The global economy is recovering, but the recovery is fragile. The G20 tomorrow will be discussing how to clean up their respective deficits with minimum damage to growth.

Uncoordinated, deep national spending cuts will eat into the fragile growth. Global spending—both public and private—is necessary to kick-start recovery. President Obama and his economic advisors have expressed their concern with developing austerity plans, especially in Germany and Britain. 

Spurred by the crisis in Greece, Germany has announced major spending cuts and recently agreed to €80 billion austerity package.

Before the G8 met, UK Prime Minister David Cameron told the BBC that those countries with the biggest deficits have the most to lose. The infant Cameron government this past week presented “Britain’s biggest round of budget cuts since World War II to reduce a deficit worth 11 percent of gross domestic product, the largest in the Group of 20.” (Bloomberg)

The United States supports the necessity for ‘medium term’ action to reduce deficits, as opposed to an immediate withdrawal of stimulus spending.   President Obama specifically identified the targets that the US will meet over the coming years to reduce their deficit in a letter to all G20 leaders prior to the summit.

Relatively, host nation Canada has a strong economy and small deficit. Canadian consumer spending is healthy. In the lead up to the G8/G20 summits, like the US, Minister Flaherty announced Canada’s ‘medium term’ plans to reduce the national deficit by 2014. Prime Minister Harper has repeatedly stressed the need for fiscal consolidation.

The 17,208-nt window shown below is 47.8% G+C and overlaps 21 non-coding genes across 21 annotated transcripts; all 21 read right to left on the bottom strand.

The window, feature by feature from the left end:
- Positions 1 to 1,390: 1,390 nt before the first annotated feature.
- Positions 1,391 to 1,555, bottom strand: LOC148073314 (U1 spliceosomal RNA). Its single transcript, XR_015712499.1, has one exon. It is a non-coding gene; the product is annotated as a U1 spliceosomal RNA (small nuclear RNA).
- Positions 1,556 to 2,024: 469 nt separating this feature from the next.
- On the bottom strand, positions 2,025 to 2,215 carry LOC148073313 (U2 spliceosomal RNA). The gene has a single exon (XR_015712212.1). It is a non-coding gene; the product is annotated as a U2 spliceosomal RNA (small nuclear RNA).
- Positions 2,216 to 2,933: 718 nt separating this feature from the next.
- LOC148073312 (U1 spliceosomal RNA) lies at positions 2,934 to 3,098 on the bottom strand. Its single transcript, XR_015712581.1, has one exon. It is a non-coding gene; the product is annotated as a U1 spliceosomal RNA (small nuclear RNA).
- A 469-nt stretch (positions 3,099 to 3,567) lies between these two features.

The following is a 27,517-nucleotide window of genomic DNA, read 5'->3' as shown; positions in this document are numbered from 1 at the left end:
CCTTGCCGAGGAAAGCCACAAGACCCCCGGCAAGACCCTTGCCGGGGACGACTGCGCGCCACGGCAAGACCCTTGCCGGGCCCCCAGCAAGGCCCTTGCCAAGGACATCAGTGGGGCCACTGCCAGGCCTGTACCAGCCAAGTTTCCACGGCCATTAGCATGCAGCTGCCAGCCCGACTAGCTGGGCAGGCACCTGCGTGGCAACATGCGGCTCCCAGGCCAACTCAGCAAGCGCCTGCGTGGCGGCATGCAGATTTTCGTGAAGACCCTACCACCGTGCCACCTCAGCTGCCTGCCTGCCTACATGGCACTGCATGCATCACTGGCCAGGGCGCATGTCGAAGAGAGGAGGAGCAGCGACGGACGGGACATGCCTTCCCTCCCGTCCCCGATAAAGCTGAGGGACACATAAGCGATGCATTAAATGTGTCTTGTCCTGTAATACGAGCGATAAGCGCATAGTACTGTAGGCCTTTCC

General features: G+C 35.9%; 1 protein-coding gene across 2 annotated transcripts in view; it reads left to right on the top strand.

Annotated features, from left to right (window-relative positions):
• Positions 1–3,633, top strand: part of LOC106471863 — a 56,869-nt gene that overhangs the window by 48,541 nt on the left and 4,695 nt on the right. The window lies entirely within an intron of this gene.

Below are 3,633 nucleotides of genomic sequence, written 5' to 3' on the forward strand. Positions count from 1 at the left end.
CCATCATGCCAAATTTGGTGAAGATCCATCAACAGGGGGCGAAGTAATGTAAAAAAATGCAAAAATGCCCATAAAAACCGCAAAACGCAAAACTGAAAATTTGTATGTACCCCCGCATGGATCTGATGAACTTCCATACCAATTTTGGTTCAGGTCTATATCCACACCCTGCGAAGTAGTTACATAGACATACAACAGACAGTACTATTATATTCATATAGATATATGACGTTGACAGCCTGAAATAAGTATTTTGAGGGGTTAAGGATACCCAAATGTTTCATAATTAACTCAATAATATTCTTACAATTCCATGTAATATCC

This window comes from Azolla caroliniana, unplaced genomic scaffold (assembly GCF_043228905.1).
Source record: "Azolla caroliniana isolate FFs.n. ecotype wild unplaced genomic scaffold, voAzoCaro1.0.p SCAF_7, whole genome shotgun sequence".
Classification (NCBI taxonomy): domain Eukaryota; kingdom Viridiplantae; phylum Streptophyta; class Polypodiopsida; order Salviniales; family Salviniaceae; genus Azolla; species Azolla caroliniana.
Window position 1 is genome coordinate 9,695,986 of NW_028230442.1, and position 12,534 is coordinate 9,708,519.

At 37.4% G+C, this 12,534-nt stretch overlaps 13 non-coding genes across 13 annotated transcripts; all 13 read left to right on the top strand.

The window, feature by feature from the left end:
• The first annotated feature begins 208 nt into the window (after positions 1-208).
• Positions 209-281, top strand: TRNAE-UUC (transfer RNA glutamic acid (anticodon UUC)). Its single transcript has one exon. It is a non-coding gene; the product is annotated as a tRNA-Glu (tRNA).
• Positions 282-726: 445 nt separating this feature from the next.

But the so-called ‘austerity debate’ has been down-played this weekend by the leaders. Despite differences in national priorities, German Chancellor Angela Merkel remarked that there was "mutual understanding" with President Barack Obama over deficit reduction plans in the G8 talks in Huntsville on economic recovery.

Minister Flaherty is cautiously optimistic that G20 leaders will reach a mutual agreement on coordinated targets for cutting budget deficits.  It is clear that any new policies must be growth friendly.  As the ‘premier forum for international economic coordination’, the G20 must focus on growth and restoring consumer confidence to encourage public spending globally.  

 

Deanne Leifso is a research officer at The Centre for International Governance Innovation. She has her MA in political science from the University of Waterloo, Ontario.

(Image credit: PMO-- Prime Minister Stephen Harper chats with Angela Merkel, Chancellor of Germany, and Nicolas Sarkozy, President of France at the G8)

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